Confessions of a Greenpeace Dropout Part 4: Moore and Nukes

I opened up my analogue version of the Walrus and on page 28, there is “Patrick Moore, Ph.D, Environmentalist and Greenpeace Co-Founder” staring back at me from a glossy full-page ad extolling the environmental responsibility of the Alberta tar sands. His most recent shill for the Canadian Association of Petroleum Producers got me thinking it has been a while since I picked up his book. My seemingly endless review continues.

After much of the history and basic philosophy is dispatched, Moore’s book becomes a rather disjointed discussion of various environmental topics, and his “sensible environmentalist” approach to these issues.

His discussion of Energy starts with a rather nonsensical statement:

Motion requires energy, so without energy, time would stand still. (pg. 204)

Which reminds me of the Calvin & Hobbes comic where Calvin thought time had stopped, but it turned out his watch battery had died, but I digress.

His rather lengthy dismissal of most sustainable energy sources can be summarized into a few points: they are untested, unreliable and would require huge government subsidies to compete with what we have.

In many ways these very expensive technologies [wind and solar energy] are destroying wealth as they drain public and private investment away from more affordable and reliable energy-generating systems. (pg. 221)

I’m not sure how putting money into sustainable infrastructure constitutes “destroying wealth”, in fact I’m not even sure what “destroying wealth” means. He mixes this with even sillier arguments: solar panels are made of aluminum, and that takes energy to produce! How sustainable is that?

This is mostly preamble to his long argument about the wonders of Nuclear Power. Before I get too deep into it, I need to point out that I am not a reflexively “anti-nuclear” environmentalist. I think nuclear energy probably has a role in responsible energy policy, if it can be done safely with appropriate accounting for its waste streams. Those are, admittedly, very big “if”s.

I remember my first experiences writing reports and proposals in my life as a Consultant working for a major engineering firm. After interpreting some data, I wrote something along the lines of “the source of pollutant X cannot be determined”. My boss chuckled when reviewing it, and said “in Engineering, we never tell the client something cannot be done. It can always be done. We just need to outline for them the costs related to doing it, and they can decide if it should be done.” I asked what we do if the request really is impossible, and he remarked something along the lines of “impossible just means the technology isn’t there yet. So we budget the cost of developing the required technology”. I came to learn this is how engineers think. Bless them, the sorry bastards they are.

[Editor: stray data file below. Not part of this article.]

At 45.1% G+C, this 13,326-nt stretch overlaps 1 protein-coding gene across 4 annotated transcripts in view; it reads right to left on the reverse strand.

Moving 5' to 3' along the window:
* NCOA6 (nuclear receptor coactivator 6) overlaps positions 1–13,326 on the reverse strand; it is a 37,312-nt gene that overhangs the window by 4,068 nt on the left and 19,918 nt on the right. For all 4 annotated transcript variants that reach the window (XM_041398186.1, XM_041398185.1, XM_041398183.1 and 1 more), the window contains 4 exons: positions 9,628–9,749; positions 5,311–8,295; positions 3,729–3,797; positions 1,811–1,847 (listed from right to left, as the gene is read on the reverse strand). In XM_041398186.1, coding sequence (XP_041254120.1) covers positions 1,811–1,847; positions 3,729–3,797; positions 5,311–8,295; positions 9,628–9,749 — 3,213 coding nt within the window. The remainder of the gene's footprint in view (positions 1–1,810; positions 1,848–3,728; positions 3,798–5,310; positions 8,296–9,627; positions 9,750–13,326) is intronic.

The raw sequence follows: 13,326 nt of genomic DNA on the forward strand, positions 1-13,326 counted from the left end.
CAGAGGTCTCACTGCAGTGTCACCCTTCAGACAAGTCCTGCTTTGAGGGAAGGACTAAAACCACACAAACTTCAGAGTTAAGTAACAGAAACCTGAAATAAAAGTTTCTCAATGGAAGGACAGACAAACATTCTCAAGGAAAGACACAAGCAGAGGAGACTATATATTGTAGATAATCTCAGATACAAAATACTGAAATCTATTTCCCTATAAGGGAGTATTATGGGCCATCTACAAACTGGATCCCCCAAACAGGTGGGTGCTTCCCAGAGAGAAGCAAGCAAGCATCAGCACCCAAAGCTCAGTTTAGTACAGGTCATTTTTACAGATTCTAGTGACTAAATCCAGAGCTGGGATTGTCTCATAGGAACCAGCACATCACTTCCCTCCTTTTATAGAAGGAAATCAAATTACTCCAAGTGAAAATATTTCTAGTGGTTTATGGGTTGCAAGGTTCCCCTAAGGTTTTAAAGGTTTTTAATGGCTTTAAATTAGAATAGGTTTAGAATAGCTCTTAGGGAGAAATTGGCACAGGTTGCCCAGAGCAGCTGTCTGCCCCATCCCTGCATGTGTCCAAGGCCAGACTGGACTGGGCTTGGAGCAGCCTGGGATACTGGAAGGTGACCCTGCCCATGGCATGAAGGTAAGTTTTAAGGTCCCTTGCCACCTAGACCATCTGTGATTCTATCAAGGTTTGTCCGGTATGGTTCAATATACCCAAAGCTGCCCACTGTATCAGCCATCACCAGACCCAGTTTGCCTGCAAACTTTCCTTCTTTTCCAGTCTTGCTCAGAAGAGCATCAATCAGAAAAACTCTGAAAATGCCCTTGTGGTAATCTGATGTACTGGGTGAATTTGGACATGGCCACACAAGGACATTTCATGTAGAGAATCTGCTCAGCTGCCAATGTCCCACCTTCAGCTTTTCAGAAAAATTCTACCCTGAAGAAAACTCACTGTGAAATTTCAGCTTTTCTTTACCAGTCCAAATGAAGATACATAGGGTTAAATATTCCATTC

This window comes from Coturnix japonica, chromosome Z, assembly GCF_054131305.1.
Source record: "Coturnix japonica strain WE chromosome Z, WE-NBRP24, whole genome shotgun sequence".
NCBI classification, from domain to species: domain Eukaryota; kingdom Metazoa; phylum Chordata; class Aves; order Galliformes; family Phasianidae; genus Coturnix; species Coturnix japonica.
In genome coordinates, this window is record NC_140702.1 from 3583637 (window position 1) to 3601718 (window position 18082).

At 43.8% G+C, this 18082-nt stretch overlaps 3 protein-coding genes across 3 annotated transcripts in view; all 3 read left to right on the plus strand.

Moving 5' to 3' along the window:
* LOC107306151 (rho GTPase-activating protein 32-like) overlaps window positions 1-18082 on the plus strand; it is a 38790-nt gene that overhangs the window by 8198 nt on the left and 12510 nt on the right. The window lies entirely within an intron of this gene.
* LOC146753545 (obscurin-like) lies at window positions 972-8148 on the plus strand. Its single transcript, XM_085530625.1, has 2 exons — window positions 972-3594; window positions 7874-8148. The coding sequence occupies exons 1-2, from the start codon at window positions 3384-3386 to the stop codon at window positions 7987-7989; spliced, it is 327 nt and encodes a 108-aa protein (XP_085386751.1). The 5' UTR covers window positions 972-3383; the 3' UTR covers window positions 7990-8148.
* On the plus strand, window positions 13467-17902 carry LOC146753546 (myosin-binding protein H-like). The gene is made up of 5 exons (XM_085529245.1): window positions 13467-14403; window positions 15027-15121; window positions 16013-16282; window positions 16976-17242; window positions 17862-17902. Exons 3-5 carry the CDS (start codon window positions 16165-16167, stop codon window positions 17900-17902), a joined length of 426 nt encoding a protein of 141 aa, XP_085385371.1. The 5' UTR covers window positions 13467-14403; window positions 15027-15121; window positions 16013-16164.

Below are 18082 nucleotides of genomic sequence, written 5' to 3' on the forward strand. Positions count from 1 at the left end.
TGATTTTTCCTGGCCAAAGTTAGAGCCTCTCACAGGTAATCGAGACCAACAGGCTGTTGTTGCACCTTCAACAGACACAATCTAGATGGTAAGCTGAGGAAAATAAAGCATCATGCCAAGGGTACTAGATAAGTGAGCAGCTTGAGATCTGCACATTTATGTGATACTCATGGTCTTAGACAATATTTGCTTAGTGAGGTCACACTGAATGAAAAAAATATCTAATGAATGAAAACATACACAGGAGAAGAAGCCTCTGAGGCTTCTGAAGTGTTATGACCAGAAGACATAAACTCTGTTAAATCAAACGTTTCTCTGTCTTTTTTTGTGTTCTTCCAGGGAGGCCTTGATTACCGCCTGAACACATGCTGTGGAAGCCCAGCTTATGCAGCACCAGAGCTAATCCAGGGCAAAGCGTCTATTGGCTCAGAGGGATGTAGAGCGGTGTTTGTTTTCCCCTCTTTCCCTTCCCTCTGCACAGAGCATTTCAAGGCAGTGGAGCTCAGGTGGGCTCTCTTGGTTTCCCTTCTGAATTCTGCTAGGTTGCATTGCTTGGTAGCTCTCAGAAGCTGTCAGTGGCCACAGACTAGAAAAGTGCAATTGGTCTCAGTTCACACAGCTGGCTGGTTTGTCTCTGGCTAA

But along those lines, I do believe nuclear energy can be made safe (it is already way safer than getting energy from oil or coal), it is a question of costs and developing the appropriate technology. At this point, we have to decide whether that is a good investment in our money, or if the alternatives make more sense for our investment dollars.

However, this is where Dr. Moore’s argument falls apart. There hasn’t been a new nuclear plant built in the United States in decades, but it isn’t due to no-nukes fear mongering or radiation risks or a lack of political desire as Dr. Moore suggests, but due to something much more banal: economics.

Simply put, Nuclear Plants are too expensive to buildand too expensive to maintain. Currently, there is no business model to produce nuclear power capacity. Without significant government subsidies, like the ones Moore decries for truly sustainable energy alternatives like wind, geothermal and solar, there would be no nuclear industry at all. The people holding nuclear plants back are not environmentalists, they are accountants.

You wouldn’t know this from reading Moore’s book. On page 217, he decries Germany for subsidizing solar energy production to the order of $3 Billion, then, 33 pages later and seemingly unaware of the irony, Moore is extolling President Obama for providing more than $50 Billion in subsidies to Nuclear power industries. I guess you can’t “destroy wealth” by nuking it.

This pales in comparison to his silly arguments around radiation risk. I have written extensively on the poor understanding in the popular media of radiation risk, mostly around the unfounded local concern about impacts of Fukushima. Moore did not have the benefit of writing after Fukushima, but his argument around radiation risk is so Homer Simpsonian in it’s idiocy (and remember, I basically agree with him on Nuclear energy), all I can do is quote it verbatim from page 240:

…fire can be used to Burn down a City and kill Thousands of people. Should we ban fire for cooking and heating? Car bombs are made with fertilizer, diesel oil, and a car. Should we ban those three rather useful things? Guns can be used for hunting and for defending one’s country or for committing genocide?

Unfortunately, his argument for salmon farming is no more nuanced.

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